When the Sixers first acquired Isaiah Canaan before the 2015 NBA trade deadline, we checked in with Ethan Rothstein of The Dream Shake to get to know him a little better. He had this to say about Lil' Sip:
After watching him play around 25 minutes a night for the past year and a half, I now know nothing has ever had as much veracity as that miniature scouting report.
Philadelphia made Canaan the de facto point guard at the start of the 2015-16 regular season because of Kendall Marshall's slower than expected recovery from a torn ACL, and it was an unmitigated disaster. The ball constantly stayed glued to Canaan's mitts, resulting in poor movement and a ton of long, isolated three-point attempts by the 24-year-old. It came as little surprise that when Philadelphia went out and acquired Ish Smith to take over the reins as starting point guar, the team's offensive production immediately surged.
With Smith's return to the franchise and T.J. McConnell's surprisingly solid play, Brett Brown opted to move Canaan over to shooting guard to better showcase the one thing he does well: shoot threes. The move certainly paid more dividends than having him run the point.
Canaan finished the season shooting 36.3% from beyond the arc, and 40.1% in catch-and-shoot situations on nearly four attempts per game. Those numbers are really solid, and with the NBA becoming more reliant on perimeter shooting, his knack for threes could be enough to land him a roster spot. It's everything else about his game that makes him almost unplayable on a legitimate NBA team.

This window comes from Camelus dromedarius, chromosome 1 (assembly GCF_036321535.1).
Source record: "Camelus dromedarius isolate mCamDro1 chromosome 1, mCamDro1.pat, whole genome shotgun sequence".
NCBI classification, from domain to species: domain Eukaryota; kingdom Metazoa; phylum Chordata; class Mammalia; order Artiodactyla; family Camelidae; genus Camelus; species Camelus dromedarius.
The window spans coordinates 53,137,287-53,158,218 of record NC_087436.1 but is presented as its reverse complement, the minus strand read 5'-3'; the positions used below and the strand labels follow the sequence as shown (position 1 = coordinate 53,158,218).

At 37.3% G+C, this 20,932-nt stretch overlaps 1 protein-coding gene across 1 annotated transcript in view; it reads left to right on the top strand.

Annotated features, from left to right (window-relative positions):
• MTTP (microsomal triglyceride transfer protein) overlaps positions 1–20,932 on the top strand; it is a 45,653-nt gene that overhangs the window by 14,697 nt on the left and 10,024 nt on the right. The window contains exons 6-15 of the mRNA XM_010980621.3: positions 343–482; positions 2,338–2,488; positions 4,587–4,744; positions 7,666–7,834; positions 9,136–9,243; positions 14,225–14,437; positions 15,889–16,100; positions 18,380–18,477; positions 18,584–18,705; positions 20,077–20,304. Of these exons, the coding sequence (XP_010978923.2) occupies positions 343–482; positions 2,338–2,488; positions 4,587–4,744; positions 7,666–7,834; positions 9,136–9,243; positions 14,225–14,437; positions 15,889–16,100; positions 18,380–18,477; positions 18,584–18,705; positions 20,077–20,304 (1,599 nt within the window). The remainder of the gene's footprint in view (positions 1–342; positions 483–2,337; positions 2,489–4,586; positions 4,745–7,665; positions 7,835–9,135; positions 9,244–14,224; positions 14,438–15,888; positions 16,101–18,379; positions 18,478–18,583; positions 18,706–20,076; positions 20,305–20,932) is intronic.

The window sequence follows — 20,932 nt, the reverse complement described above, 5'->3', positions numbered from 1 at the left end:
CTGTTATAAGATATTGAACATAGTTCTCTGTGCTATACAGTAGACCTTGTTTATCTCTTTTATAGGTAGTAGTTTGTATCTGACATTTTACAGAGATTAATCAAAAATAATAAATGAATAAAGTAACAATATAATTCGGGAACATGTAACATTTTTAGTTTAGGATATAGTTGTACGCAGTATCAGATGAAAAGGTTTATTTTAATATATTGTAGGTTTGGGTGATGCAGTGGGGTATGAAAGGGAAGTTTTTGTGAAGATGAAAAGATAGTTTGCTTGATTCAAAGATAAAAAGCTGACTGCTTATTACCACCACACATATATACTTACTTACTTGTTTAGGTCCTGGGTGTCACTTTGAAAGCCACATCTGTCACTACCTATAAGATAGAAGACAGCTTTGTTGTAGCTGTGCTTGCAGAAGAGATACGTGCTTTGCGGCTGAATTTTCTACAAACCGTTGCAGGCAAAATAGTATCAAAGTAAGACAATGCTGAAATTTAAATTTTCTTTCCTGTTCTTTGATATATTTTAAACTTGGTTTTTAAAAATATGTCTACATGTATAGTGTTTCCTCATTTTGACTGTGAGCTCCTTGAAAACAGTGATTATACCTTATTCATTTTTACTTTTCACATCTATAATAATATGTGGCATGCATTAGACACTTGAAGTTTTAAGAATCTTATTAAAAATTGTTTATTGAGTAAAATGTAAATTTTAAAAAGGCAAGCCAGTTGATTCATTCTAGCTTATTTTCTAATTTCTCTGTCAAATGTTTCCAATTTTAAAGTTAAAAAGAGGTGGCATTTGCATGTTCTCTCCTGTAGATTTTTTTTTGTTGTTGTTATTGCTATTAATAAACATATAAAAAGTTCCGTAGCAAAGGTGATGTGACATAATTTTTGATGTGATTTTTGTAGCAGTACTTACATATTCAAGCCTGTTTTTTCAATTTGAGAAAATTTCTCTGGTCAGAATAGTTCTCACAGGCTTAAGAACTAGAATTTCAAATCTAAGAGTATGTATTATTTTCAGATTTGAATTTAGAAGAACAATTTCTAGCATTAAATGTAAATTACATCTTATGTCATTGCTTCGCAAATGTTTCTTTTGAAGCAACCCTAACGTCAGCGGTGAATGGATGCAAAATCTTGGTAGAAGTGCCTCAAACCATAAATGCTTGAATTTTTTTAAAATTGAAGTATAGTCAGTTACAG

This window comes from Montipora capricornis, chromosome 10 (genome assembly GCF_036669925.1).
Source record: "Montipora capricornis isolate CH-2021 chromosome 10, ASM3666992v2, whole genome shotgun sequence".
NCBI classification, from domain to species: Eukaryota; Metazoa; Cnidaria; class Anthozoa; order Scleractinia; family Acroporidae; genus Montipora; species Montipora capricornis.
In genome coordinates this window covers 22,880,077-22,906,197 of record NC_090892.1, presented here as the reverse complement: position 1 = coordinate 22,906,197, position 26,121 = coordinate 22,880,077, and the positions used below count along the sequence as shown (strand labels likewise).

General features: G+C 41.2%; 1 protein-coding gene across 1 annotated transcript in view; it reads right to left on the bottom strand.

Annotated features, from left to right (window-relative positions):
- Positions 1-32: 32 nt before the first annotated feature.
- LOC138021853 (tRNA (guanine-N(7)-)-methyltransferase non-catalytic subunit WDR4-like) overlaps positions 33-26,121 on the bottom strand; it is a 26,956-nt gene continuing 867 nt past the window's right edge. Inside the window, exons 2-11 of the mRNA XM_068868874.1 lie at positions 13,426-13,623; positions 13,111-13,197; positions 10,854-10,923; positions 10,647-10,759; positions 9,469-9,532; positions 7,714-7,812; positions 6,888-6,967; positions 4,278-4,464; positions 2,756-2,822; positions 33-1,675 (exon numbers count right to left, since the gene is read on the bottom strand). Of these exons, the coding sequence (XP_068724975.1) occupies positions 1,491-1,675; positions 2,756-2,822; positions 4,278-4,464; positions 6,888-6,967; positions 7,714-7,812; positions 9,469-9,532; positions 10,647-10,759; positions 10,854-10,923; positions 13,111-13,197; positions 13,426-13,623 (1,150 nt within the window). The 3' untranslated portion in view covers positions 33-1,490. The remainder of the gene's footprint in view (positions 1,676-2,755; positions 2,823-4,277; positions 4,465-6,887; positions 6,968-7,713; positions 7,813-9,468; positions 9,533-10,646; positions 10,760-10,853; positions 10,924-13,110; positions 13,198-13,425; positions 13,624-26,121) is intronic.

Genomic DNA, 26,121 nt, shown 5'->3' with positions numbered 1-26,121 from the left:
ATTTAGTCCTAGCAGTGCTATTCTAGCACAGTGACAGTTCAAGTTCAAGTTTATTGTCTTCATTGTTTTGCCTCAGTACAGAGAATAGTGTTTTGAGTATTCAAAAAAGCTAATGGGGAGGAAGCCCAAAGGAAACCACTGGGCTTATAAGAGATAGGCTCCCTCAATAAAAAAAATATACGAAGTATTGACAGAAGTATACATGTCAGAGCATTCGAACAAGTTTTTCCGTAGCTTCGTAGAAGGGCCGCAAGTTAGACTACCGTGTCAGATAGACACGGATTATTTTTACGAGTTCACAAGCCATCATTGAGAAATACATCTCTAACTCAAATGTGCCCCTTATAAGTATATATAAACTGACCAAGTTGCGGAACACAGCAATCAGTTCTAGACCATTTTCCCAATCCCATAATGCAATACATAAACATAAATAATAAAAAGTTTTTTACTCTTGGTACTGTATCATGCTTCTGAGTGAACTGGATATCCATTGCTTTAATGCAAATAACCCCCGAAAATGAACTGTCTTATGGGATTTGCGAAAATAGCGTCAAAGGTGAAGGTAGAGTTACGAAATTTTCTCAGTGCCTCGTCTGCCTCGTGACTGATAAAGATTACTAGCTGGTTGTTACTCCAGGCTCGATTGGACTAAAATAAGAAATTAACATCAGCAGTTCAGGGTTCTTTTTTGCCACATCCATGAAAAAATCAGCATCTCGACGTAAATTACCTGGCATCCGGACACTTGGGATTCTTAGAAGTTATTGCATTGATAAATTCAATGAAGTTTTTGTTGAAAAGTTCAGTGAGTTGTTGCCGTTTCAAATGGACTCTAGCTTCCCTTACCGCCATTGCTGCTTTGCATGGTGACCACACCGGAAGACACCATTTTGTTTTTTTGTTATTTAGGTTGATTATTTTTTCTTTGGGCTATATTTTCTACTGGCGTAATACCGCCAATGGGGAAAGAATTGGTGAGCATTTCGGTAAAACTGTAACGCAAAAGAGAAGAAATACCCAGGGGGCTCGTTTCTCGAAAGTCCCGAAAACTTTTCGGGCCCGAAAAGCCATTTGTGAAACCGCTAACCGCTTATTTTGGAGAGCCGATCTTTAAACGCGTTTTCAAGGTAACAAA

Other than his aforementioned distribution woes, he is incredibly ineffective off the dribble. His handles are sloppy, and most shots he takes around the rim are so wild because he can barely keep the ball under his dribble. It's a large part of the reason why 67 percent of his shots are from beyond the arc, and the few shots he takes from inside the three-point line are so ineffective. His shot chart (courtesy of NBASavant) is ugly.
There's also the issue of playing someone built like a point guard defending much more sizable shooting guards. With Canaan standing at just 6' 1" and the average shooting guard being somewhere around 6' 5", that presents an immediate mismatch which has certainly highlighted by opponents. It would be fine if Canaan had actually shown an ability to defend well at all, but he really hasn't. He has a tendency to look lost, especially chasing his man off the ball, and he struggles to move laterally. If Philadelphia finds a Michael Carter-Williams-like point guard this offseason (in terms of height), they could consider having Canaan defend ball handlers, but his lack of speed and agility will hurt him. He's just one of those guys that's impossible to hide on that end of the floor.
I'm swiping left on Isaiah Canaan. He's a one-trick pony, and although that one trick is super important in today's NBA, every other facet of his game is so poor that he struggles to contribute to the Sixers in a positive manner.
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